Setting prices for online retail stores, like setting prices in any context, is as much an art as a science. It’s not easy to know where to begin, and you’ve got to continually adjust in response to various factors like cost and demand. There are many strategies to setting prices, and I’m going to go through a few of the most popular.
Cost + Margin
Cost plus margin is a common strategy, especially in new businesses or new product launches. It’s popular because it’s so simple. You calculate your cost for a product, you select a target margin, add that to the cost, and that’s your price. Determining your cost is particularly important to this strategy, and costing is a topic that merits its own post. Briefly, your cost per product is going to be your overhead, i.e. costs that don’t vary based on the number of sales, plus your variable cost, or the cost you pay per sale.
For online stores, overhead will be things like your hosting fees and any fees you pay for software or services. In my case, running an online retail store focused on dropshipping, my overhead includes my Shopify subscription. You can get very detailed here and include things like the depreciated value of the computer you use, even the cost of the electricity used to run it. If you have staff that you pay on a regular basis or rent space for inventory, that will fit here, too. Once you know your overhead, you estimate your sales for a given period, divide your overhead by that number, and add that to the unit cost. Variable costs will be things like shipping and taxes. In some cases, labor can be a variable cost if, for instance, you pay someone royalties on each sale.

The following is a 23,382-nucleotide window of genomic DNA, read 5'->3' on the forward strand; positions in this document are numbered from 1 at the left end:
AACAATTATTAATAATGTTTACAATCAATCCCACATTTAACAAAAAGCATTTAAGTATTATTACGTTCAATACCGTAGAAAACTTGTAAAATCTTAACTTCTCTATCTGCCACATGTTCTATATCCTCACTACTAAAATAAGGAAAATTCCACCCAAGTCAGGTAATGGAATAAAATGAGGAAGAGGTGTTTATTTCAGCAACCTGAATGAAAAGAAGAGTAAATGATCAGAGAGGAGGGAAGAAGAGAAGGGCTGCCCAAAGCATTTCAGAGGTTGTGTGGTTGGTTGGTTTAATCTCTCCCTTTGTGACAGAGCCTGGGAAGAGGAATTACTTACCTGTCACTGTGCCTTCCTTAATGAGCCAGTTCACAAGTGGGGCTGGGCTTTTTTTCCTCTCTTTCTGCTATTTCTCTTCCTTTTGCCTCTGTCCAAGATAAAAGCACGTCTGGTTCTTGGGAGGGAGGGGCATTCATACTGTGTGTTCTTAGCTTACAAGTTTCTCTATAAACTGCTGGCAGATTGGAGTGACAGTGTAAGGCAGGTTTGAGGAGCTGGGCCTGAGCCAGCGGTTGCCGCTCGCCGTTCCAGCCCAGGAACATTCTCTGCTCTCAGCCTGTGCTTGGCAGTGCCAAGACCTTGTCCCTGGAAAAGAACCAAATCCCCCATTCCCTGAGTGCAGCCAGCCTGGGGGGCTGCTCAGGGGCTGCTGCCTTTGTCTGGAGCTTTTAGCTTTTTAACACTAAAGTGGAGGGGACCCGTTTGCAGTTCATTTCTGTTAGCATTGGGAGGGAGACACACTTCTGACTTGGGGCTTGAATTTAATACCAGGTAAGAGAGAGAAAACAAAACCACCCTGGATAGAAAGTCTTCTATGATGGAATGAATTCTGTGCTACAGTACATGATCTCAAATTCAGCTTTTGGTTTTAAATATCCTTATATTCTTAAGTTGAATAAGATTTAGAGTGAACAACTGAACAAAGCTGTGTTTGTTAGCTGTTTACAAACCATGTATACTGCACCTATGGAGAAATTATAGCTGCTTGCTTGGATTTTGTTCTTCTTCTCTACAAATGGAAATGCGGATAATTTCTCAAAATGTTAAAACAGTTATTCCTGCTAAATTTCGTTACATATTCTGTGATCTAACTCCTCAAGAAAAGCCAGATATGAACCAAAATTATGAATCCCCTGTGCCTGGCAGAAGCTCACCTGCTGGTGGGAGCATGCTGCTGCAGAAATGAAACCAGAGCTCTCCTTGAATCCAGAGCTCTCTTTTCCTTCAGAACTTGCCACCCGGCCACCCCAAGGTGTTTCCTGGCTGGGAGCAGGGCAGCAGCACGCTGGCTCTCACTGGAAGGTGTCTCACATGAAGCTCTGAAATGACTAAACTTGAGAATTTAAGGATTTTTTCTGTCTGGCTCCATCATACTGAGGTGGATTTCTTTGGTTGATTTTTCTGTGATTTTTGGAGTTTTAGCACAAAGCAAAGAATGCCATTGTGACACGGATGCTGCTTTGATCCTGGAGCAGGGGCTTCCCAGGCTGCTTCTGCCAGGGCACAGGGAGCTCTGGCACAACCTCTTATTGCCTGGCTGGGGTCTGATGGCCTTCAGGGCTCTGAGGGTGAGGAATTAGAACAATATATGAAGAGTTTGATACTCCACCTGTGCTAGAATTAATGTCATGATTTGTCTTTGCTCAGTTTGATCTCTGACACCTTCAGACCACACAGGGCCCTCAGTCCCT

It’s worth making special note of marketing costs here. Where you pay a flat fee for marketing, that’s going to be overhead. If you pay for something like Cost-per-Click advertising, that, too, is overhead, despite the fact that it varies, because it doesn’t vary based on your sales. The latter is something I have certainly learned, somewhat painfully. On the other hand, affiliate marketing, for instance, would be a variable cost. In a sense, you’re paying the affiliate a commission on each sale.
Margin is simply the difference between your cost and your price. Essentially, margin is profit per sale. The key to setting a good target margin is finding an acceptable price that will cover your cost but also represent a price customers are willing to pay. The reason determining your cost accurately is so important to the cost-plus-margin strategy is that it’s very easy to forget, for example, that shipping prices vary, so if you’re including shipping in the price (and, in the age of ubiquitous free shipping, this is often a good idea) you have to set a price high enough to cover the most expensive shipping option you’re willing to provide for “free”.
Margins will vary between industries, products, and even over time. High margins are attractive, certainly, and in the right scenario can be profitable. Products that are very popular or where you enjoy little competition because of differentiation or the novelty of the product can often be priced at higher margins. In other cases, such as when you’re selling a product that is relatively common, similar to other products, or easily substituted, narrow, or lower, margins are more feasible. Higher-cost items tend to benefit from lower margins as well, since customers might be scared off by high prices, but a modest margin will still result in a healthy profit.
- Simplicity: pick a margin, add it to your cost, adjust as needed
- Offers a good starting point for other pricing strategies
- A good “default” strategy